Springtime in the Smoky Mountains

Friday, April 29, 2011

Republican Consultant Blasts Noble and SC Democrats for Supporting “Union Boss Intimidation Tactics” Against State Convention Delegates

 New Democrat Party “reform” still denies Democratic delegates a secret ballot

On the eve of the state Democratic Party convention in Columbia, campaign consultant and former Georgetown County Republican Party Chairman Tom Swatzel Friday sent a statement to candidate for state Democratic Party chairman Phil Noble, taking Noble to task for a blog post Thursday praising a new Democratic Party rule that will still force Democratic convention delegates this weekend to identify themselves by name when voting for party officers.
“Phil, you claim – apparently with a straight face -- that a new Democrat Party ‘reform’ requiring that all convention ballots must be signed to be counted will prevent the voter intimidation and strong arm tactics you admit rank and file Democrats have had to endure at their past conventions,” Swatzel said. “The obviously misleading nonsense of such a claim shows just how out of touch current Democrat Party bosses and even alleged ‘reformers’ such as you are with the actual democratic values of South Carolinians.”
Swatzel pointed out in his statement that “consistent with the state Democratic party’s own internal intimidation tactics, party officials last year opposed a state constitutional amendment – supported by 86 percent of voters nonetheless on the November ballot -- that constitutionally guaranteed South Carolinians the right to vote by secret ballot when voting in the workplace on whether to be represented by a labor union.”   

“It’s clear from such an overwhelming majority that many, maybe even most rank and file Democrats in South Carolina joined Republicans and independents in voting to constitutionally guarantee the right to a secret ballot,” Swatzel wrote.  “But rather than stand with the people of South Carolina in rejecting union bosses' strong-arm intimidation tactics, Democratic Party bosses not only endorsed them back then, but have now adopted the very same tactics as the model for pressuring their own state convention delegates.”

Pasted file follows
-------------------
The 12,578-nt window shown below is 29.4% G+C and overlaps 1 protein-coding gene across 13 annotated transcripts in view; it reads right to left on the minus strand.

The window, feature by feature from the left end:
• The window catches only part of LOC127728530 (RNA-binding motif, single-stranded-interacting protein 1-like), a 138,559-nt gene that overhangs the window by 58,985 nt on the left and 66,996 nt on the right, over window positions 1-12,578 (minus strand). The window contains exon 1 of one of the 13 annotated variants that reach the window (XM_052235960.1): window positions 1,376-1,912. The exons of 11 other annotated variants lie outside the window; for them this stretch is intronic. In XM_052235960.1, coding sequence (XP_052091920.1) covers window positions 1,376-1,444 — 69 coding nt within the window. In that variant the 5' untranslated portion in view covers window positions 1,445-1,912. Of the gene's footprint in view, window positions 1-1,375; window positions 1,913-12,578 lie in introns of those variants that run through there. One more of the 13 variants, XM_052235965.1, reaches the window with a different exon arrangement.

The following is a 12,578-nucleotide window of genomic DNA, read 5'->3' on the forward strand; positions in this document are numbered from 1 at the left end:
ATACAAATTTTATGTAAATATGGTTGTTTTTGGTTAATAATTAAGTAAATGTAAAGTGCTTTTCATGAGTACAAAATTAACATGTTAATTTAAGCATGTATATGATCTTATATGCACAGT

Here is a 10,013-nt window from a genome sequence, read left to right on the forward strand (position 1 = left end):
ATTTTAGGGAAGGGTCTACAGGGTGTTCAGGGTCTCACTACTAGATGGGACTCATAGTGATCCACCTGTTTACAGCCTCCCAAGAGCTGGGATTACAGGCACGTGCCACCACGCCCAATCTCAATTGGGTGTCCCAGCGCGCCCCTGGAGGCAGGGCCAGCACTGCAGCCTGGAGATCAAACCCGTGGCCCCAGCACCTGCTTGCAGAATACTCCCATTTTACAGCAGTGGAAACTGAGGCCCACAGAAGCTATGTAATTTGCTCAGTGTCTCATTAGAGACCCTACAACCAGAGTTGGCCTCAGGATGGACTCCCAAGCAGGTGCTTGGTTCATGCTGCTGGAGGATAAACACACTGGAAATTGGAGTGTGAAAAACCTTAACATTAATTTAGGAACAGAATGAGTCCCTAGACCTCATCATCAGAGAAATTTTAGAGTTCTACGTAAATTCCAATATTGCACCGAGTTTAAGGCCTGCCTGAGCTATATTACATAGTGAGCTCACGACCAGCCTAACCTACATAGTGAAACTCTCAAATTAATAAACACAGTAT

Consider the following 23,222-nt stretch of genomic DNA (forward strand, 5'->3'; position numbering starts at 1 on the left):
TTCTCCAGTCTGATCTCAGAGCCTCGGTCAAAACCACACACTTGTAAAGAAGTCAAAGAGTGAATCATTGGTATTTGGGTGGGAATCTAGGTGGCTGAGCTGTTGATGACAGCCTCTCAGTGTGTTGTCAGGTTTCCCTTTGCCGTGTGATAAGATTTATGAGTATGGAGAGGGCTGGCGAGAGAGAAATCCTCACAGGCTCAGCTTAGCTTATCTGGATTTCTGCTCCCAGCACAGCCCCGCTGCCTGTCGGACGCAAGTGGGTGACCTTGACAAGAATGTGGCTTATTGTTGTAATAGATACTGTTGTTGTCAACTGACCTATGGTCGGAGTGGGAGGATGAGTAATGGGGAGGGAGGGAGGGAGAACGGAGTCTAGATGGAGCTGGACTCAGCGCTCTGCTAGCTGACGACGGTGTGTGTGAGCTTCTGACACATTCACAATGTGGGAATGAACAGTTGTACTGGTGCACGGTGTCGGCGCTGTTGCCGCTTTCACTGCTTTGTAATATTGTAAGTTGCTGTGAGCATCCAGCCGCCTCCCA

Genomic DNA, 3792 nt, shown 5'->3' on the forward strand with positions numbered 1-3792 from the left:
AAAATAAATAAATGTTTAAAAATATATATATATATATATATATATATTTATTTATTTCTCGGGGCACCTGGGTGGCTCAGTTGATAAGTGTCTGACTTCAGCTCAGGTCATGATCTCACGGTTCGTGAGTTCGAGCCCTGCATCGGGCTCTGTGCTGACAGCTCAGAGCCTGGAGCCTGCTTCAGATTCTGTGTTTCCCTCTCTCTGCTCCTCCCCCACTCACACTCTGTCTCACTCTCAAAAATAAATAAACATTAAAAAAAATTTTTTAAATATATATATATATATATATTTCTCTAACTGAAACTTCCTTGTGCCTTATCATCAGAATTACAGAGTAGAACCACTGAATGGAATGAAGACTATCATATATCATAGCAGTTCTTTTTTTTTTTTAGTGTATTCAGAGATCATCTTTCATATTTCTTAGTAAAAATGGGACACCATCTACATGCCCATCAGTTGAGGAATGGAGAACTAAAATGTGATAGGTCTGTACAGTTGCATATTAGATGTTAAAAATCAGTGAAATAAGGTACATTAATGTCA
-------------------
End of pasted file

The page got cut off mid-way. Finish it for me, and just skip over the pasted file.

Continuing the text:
“Phil, it’s simple,” Swatzel wrote. “Secret ballots are allowed at the Republican Party Convention. If you and other so-called reformers in the Democrat Party expect to be taken seriously, you shouldn’t leave it to a Republican to have to publicly lecture you about such fundamental democratic principles.”
 Swatzel predicted that “as long as the S.C. Democratic Party remains the party of official intimidation and retribution tactics, they will continue to fail miserably in this state, given how out of step they are with even the most fundamental values of South Carolinians.”  He noted that Democrats lost all state constitutional officers and three seats in the General Assembly in 2010, and he predicted that state Democrats’ continued opposition to widely-supported principles such as the secret ballot “will continue to drive independent voters and Democrats tired of being strong-armed into the Republican column in 2012.”

Swatzel’s statement came in response to a blog post published Thursday on Noble’s chairmanship campaign website, in which Noble praised a new party rule requiring paper ballots rather than voting by raised hand or standing.  Noble failed to mention, however, that the rule requires ballots must be signed by voters in order to count.

“For the first time in recent history, the vote for party officers will be only with paper ballots – to ensure fairness and avoid the intimidation that has often happened in the past…,” Noble wrote.  “With the new rule, now delegates will mark their ballot in secret as opposed to the past when delegates voted in a ‘standing vote’ and were often subject to great pressure and intimidation by party bosses that wanted to rig the voting.”

Noble, former Democratic Party chairman Dick Harpootlian, and Lee Walter Jenkins are running this weekend for the state party chairmanship.

Swatzel, who in 1994 defeated a two-term incumbent Democrat to become the first Republican in history elected to the Georgetown County Council, is the immediate past two-term chairman of the Georgetown County Republican Party.  He is widely credited for orchestrating the defeat last year of former Rep. Vida Miller, D-Georgetown, one of only three Democratic state House incumbents to lose reelection bids in 2010.  Miller, a 14-year incumbent, was defeated by unknown 22-year old Republican Rep. Kevin Ryan.

Swatzel recently launched a campaign, issue advocacy, and public and media relations consulting firm called Swatzel Strategies, available at www.SwatzelStrategies.com.

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